The operation of a preferred embodiment of the invention will be illustrated by reference to FIGS. 1 and 3 of the drawings. A grain bin 11 is filled with grain to be conditioned, such as by filling through the opening 14 in the roof 13 of the bin. After the grain 18 is in the bin and has been leveled, temperature sensor 37 and sensor 36 for the differential temperature control are placed in the bed of grain near the surface thereof. Depending upon the ambient temperature and humidity conditions, a desired drying temperature is set on the thermostat 33 and a selected setting for maximum tolerable differential. During fan 19 operation air is forced into the plenum chamber and up through the floor 17 into the body of grain 18 and eventually out the opening 14. As the drying air passes through the body of grain, moisture will tend to be removed from the grain into the air, and the resultant evaporation will cause a lowering of the temperature of the air. The extent of the temperature lowering will be indicative of the rate of removal of the water from the grain, and can be observed by the operator by reference to the thermometers 31 and 32. If the temperature differential indicated by thermometers 31 amd 32 exceeds the differential setting of control 34, this indicates that overdrying would occur, and the differential control 34 will function to inactivate the supplemental heating means. Drying will then continue utilizing air which has not had supplemental heat added thereto, other than the small amount resulting from the operation of the fan and motor. The differential temperature then will tend to work back toward the range set on the differential control 34, and if the differential temperature becomes less than the amount set on control 34, the thermostat may again cause the heat lamps 21 to become activated, adding heat to the drying air.
In FIG. 4 the power cord 47 is connected to a power source (not shown) and forms a circuit having a heat lamp 42, a thermostat 33, and a differential temperature control 34 all connected in series. The thermostat 33 responds to warming through sensor 46. Thermometer 31 indicates the temperature in the plenum at sensor 45, and this temperature reading is also carried to thermostat 33 and differential controller 34 by lines 33' and 34' respectively. The temperature of the exhaust chamber of the grain bin is measured by sensor 35, which temperature reading is indicated on thermometer 32 and is also input into differential controller 34.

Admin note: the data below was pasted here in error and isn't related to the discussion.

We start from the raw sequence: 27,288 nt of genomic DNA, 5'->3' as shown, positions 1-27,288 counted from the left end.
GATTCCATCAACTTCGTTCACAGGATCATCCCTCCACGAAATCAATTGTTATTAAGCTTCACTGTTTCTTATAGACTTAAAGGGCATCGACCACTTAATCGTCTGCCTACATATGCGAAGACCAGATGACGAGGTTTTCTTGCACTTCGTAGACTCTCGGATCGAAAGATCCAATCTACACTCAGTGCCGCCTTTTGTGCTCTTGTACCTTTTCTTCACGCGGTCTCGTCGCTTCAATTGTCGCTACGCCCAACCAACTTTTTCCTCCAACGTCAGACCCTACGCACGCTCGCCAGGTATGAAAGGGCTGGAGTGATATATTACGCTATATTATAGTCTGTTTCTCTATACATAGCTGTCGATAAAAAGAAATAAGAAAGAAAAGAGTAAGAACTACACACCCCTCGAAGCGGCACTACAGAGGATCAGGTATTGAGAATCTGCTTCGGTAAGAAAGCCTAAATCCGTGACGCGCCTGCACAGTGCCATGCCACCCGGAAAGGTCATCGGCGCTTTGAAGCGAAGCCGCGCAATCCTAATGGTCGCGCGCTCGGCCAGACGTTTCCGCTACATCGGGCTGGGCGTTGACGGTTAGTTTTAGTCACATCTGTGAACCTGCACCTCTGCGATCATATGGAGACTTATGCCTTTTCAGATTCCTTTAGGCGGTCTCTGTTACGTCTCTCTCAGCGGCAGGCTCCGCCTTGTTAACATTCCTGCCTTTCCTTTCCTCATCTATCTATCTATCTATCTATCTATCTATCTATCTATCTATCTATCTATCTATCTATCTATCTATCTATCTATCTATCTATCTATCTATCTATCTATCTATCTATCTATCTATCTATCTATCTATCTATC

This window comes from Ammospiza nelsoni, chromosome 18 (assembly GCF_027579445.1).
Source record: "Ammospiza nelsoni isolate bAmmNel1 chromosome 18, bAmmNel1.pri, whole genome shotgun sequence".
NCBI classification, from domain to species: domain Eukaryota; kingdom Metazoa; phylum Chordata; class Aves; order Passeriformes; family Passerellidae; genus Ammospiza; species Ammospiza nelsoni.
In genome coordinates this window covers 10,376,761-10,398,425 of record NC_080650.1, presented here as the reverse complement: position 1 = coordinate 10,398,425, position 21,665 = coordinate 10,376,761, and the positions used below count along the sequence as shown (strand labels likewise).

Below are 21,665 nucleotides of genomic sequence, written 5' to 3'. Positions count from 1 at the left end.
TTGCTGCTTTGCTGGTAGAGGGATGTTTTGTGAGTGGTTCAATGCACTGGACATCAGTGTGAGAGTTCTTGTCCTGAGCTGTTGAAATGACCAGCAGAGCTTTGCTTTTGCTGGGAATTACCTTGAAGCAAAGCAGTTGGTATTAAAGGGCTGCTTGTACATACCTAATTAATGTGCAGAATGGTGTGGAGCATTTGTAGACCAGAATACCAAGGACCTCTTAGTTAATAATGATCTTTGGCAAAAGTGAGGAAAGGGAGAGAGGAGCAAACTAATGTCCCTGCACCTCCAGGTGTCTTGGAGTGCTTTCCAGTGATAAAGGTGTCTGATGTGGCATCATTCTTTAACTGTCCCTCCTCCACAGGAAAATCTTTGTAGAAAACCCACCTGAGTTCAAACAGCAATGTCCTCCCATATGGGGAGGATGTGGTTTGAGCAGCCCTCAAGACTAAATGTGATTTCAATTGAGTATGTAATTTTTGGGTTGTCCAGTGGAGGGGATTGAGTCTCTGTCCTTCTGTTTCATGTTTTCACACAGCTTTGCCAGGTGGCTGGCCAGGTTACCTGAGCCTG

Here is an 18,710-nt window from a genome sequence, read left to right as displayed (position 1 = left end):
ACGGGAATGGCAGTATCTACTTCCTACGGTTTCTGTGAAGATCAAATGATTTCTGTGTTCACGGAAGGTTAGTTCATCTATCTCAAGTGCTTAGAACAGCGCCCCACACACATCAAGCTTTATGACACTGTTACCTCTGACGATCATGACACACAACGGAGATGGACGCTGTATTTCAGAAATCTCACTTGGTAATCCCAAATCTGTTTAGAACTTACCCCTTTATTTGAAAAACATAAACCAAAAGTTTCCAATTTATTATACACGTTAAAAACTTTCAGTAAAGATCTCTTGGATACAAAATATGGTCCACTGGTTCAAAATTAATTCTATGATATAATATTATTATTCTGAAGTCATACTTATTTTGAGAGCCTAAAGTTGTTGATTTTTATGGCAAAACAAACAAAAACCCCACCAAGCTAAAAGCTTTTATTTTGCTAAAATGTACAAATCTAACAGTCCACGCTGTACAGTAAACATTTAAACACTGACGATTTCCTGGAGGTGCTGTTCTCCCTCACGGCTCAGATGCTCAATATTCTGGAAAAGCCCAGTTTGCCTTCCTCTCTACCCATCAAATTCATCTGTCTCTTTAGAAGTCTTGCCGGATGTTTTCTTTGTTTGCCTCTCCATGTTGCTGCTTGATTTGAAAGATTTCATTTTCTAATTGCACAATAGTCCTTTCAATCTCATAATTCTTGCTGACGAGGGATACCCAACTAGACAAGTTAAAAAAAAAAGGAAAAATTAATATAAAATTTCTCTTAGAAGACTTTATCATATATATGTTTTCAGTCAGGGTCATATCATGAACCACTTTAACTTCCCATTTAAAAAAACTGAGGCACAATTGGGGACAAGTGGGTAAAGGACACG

In operation, the FIG. 4 embodiment will operate the heat lamp 42 only when the contacts of both the thermostat 33 and the differential controller 34 are closed. Consequently, in order for the heat lamp to operate, the temperature sensed in the plenum by sensor 46 must be below the preset temperature of thermostat 33 in order to have the contact in thermostat 33 closed, and the differential temperature between sensors 36 and 46 (in the exhaust and plenum chambers respectively) must be less than the differential setting on differential controller 34. It will be understood that thermostat 33 and differential controller 34 respond to automatically close the contacts as well as open them to provide a fully automated control.
In FIG. 5 the power cord is likewise connected to a power source (not shown) and has connected, in series therewith, a thermostat 33, a thermostat 53, and a heat lamp 42. Thermostat 33 operates exactly as described in the FIG. 4 embodiment, i.e. it responds to warming. Thermostat 33 closes the contact when the temperature at sensor 46 is below the setting thereon, and the contact is opened when the temperature at sensor 46 rises to the temperature set on the setting, or above the setting. Thermostat 53 works in a opposite fashion in that it responds to chilling, i.e. when the temperature sensed by sensor 36 is lower than the setting thereon, the thermostat 53 contact is open and when the temperature sensed by sensor 36 is at the setting or above, the circuit is closed. It will be understood that the heat lamp 42 operates only when the contacts of both thermostats 33 and 43 are closed. This arrangement, like that of the embodiment of FIG. 4, is fully automatic.
Since it is necessary to maintain proper volume of air to volume of grain, varying according to grain moisture, the importance of an airflow indicator is realized. A properly placed manometer, as is well known in the art, may be used to measure air flow.
Numerous modifications and variations could be made without departing from the scope of this invention. For example, it might be desireable to place the heat lamps 21 in the upper portion of the bin and reverse the air flow from the conventional to a top-to-bottom direction. This arrangement would take advantage of the fact that considerable solar heat is present in the upper part of a bin in certain conditions. Also, this arrangement would asssure that the driest air contacts the most recently added grain in the bin.
Additional variations will be readily apparent, and the invention is not to be limited to the specific preferred embodiments shown, but is to be defined by the appended claims.
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|U.S. Classification||34/495, 34/230, 454/175, 34/233, 34/549|
|International Classification||F26B9/06, F26B23/04|
|Cooperative Classification||F26B9/063, F26B23/04|
|European Classification||F26B23/04, F26B9/06B|